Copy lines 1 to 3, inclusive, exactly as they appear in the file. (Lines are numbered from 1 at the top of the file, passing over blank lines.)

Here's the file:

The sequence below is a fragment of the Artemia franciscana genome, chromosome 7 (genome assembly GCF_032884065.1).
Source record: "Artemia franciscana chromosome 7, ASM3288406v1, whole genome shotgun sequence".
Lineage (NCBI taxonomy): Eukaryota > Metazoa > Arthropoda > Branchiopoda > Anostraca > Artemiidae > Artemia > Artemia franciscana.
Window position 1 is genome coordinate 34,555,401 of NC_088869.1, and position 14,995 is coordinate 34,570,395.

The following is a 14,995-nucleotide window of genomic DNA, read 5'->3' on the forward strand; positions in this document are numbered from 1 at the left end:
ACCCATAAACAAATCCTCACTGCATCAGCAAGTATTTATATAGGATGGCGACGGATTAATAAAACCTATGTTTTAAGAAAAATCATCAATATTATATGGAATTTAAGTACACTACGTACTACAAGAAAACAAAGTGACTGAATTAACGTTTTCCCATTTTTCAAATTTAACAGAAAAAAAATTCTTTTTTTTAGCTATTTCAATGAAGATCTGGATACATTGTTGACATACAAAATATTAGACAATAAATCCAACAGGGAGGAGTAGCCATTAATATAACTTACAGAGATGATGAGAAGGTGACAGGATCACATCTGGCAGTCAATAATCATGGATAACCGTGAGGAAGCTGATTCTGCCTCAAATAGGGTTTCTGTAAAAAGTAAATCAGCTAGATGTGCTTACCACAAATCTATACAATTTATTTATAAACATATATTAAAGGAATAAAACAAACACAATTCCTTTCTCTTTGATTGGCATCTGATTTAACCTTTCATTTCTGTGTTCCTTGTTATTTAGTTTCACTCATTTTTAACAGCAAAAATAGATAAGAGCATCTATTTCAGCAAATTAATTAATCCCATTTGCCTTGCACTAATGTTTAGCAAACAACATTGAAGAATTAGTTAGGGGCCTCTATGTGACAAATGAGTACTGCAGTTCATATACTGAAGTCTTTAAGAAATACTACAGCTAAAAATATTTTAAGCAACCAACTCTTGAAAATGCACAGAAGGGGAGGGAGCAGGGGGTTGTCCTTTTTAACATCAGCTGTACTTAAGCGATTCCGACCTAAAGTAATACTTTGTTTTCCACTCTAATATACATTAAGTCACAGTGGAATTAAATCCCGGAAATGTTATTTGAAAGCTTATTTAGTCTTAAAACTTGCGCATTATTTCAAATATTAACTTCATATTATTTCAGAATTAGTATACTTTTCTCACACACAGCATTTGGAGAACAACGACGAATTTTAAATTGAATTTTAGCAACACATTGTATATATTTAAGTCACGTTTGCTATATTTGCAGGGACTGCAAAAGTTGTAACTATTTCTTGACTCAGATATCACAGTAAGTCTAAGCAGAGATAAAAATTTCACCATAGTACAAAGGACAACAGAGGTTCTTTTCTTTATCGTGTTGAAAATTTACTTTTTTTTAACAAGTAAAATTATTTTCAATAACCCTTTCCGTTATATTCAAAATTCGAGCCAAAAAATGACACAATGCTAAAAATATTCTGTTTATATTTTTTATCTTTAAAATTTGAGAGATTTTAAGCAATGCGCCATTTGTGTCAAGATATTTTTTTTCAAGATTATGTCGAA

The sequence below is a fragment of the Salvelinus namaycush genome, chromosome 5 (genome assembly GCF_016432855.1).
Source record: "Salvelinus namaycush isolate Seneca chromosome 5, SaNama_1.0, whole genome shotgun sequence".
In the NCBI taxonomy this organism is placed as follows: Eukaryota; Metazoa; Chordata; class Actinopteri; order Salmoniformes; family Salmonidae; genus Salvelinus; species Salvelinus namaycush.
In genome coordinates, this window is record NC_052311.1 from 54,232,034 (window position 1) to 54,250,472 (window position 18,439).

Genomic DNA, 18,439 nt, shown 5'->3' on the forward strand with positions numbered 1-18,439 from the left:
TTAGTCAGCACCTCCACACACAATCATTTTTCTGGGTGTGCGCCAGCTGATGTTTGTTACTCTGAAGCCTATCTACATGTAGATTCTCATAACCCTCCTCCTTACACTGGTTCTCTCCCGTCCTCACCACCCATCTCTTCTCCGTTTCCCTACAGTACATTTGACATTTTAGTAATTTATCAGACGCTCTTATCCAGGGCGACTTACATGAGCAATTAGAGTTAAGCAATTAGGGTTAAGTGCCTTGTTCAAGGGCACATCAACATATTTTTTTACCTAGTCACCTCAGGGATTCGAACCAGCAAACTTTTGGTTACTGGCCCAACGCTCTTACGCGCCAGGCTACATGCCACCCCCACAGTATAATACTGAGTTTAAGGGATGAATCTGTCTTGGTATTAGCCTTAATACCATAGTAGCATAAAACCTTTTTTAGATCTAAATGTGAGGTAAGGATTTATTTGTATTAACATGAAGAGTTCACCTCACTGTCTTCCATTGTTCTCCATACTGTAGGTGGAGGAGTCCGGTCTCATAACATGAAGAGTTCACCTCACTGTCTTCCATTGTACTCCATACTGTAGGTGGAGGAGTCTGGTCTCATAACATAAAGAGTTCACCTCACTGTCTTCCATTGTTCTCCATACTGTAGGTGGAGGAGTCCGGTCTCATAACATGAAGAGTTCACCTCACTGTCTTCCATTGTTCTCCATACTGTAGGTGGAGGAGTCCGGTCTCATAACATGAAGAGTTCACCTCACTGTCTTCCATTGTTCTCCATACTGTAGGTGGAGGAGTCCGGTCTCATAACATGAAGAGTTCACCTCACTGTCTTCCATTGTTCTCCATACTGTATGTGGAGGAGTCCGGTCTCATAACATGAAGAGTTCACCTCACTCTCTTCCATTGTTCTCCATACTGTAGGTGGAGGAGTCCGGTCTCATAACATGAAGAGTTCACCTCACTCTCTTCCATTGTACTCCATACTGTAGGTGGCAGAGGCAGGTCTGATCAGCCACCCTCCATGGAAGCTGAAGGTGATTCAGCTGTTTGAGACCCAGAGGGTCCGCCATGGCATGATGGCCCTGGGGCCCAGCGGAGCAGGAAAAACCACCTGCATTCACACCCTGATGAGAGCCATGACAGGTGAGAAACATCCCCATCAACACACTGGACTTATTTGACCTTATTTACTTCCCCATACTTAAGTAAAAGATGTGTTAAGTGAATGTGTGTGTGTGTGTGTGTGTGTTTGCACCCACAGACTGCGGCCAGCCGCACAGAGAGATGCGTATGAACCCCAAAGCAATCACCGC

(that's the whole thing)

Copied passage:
The sequence below is a fragment of the Artemia franciscana genome, chromosome 7 (genome assembly GCF_032884065.1).
Source record: "Artemia franciscana chromosome 7, ASM3288406v1, whole genome shotgun sequence".
Lineage (NCBI taxonomy): Eukaryota > Metazoa > Arthropoda > Branchiopoda > Anostraca > Artemiidae > Artemia > Artemia franciscana.